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Plasco's Ottawa waste-to-energy plant produced syngas from trash Thursday morning and used it to run engines in the afternoon. ((CBC))

A demonstration waste-to-energy plant in Ottawa has finally turned its first load of trash into power.

The Plasco Energy Group plant at the Trail Road landfill announced its success Thursday, 17 months after construction began on the project in partnership with the City of Ottawa.

The $27 million plant uses a process called plasma gasification to decompose waste under high heat and low oxygen into a gas mixture called syngas, and a glass-like material that can be turned into asphalt or concrete. Without oxygen, the waste does not burn.

Other leftover materials, such as sulphur, chlorine and heavy metals, are to be separated for disposal.

Once the plant is running at full capacity, it is to divert 85 tonnes of waste a day from the city's landfills while generating enough electricity to run the facility and power 3,600 homes.

Plasco CEO Rod Bryden said he was disappointed but not surprised that it took longer than expected to get the plant up and running, as no plant like it had ever been built before.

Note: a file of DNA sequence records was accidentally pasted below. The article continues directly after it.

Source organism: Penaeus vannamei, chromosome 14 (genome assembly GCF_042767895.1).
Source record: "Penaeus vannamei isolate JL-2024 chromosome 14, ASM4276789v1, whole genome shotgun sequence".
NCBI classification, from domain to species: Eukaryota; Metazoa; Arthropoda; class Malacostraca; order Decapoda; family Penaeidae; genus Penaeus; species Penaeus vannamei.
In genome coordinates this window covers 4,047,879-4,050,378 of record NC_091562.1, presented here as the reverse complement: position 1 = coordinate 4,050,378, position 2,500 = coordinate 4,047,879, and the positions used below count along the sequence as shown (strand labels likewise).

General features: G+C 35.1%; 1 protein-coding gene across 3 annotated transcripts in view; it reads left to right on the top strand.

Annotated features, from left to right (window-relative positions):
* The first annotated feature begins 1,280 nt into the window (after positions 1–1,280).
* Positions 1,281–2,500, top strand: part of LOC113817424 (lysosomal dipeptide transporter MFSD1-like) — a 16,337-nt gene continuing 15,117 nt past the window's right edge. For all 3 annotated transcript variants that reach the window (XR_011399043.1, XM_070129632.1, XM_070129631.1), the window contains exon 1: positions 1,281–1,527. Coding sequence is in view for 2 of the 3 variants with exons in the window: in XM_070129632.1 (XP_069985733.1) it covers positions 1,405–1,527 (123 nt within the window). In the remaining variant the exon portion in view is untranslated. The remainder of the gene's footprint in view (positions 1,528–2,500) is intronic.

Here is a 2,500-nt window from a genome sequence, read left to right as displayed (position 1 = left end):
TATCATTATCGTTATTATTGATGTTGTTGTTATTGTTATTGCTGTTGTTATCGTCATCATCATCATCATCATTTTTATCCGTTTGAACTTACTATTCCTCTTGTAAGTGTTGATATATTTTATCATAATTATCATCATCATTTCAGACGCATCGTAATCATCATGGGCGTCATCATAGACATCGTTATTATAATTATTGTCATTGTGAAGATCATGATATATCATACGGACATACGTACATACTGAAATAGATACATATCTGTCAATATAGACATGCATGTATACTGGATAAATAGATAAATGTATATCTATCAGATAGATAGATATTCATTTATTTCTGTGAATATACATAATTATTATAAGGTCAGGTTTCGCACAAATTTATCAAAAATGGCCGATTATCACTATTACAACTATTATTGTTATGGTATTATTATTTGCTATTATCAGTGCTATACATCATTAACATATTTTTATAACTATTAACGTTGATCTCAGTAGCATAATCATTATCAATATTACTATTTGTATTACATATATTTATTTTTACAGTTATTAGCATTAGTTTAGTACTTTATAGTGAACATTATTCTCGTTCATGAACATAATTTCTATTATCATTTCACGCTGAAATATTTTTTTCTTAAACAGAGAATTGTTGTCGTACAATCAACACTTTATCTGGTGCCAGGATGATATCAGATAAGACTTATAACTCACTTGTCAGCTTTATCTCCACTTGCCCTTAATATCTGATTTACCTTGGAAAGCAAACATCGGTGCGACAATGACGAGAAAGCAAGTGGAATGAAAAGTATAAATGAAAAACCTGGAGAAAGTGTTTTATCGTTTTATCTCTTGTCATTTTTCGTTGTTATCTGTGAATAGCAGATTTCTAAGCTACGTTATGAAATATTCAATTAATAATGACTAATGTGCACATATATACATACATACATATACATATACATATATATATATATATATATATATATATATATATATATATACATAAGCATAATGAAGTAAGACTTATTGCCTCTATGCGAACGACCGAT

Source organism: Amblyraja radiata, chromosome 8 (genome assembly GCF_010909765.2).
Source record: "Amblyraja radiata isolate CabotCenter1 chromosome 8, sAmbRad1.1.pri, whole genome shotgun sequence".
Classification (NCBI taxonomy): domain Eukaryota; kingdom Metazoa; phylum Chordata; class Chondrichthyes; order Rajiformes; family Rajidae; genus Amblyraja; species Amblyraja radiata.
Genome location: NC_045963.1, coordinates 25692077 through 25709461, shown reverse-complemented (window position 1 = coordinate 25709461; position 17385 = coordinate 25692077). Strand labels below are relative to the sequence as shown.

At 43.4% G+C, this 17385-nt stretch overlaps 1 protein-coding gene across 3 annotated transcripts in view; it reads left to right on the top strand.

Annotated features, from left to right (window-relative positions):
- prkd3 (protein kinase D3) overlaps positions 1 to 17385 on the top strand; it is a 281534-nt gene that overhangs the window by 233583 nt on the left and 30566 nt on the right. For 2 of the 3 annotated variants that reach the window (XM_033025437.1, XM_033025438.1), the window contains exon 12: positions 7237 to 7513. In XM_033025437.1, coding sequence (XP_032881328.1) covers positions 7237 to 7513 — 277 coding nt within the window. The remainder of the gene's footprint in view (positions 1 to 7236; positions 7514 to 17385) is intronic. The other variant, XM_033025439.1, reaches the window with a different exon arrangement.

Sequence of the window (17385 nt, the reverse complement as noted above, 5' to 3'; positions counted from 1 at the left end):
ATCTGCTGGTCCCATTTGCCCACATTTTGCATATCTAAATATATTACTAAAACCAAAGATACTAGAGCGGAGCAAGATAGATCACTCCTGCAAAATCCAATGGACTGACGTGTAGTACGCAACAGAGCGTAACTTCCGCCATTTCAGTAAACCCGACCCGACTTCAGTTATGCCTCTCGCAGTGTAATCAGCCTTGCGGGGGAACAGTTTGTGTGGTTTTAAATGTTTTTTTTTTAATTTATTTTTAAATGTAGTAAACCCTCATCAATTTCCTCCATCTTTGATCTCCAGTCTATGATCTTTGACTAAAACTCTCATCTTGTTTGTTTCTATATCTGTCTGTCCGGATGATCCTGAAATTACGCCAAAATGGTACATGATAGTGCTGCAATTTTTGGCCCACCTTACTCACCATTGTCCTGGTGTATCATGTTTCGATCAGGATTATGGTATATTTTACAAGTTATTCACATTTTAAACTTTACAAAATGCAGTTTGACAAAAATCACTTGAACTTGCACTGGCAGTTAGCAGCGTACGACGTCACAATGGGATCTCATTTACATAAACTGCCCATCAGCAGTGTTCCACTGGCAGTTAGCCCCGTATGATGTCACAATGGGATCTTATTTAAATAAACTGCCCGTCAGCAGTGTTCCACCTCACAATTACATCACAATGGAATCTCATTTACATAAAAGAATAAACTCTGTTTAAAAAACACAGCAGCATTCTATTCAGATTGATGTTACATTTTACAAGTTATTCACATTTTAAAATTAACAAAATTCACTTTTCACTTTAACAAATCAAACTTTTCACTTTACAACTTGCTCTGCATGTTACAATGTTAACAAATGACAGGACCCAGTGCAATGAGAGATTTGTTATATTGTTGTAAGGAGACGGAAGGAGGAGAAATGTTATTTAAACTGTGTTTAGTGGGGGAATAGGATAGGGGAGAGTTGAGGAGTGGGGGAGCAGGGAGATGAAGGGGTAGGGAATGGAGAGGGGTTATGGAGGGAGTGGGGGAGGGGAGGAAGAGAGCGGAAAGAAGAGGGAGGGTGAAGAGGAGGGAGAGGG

"The main problem, if you like, was an inaccurate forecast when we looked at how long would it take to go from finishing construction to actually finishing [and] testing every single part of the plant," he said.

During an earlier attempt to fire up the plant, the plant had to be shut down due to a broken water pipe after only six tonnes of garbage were processed.

The plant successfully completed a full cycle on Thursday, producing syngas from trash in the morning, and then using the gas to run engines in the afternoon, Bryden said.

Plasco hopes its demonstration plant in Ottawa will persuade other cities to buy the technology.

Construction of the plant started in September 2006. It was to run as a two-year pilot project.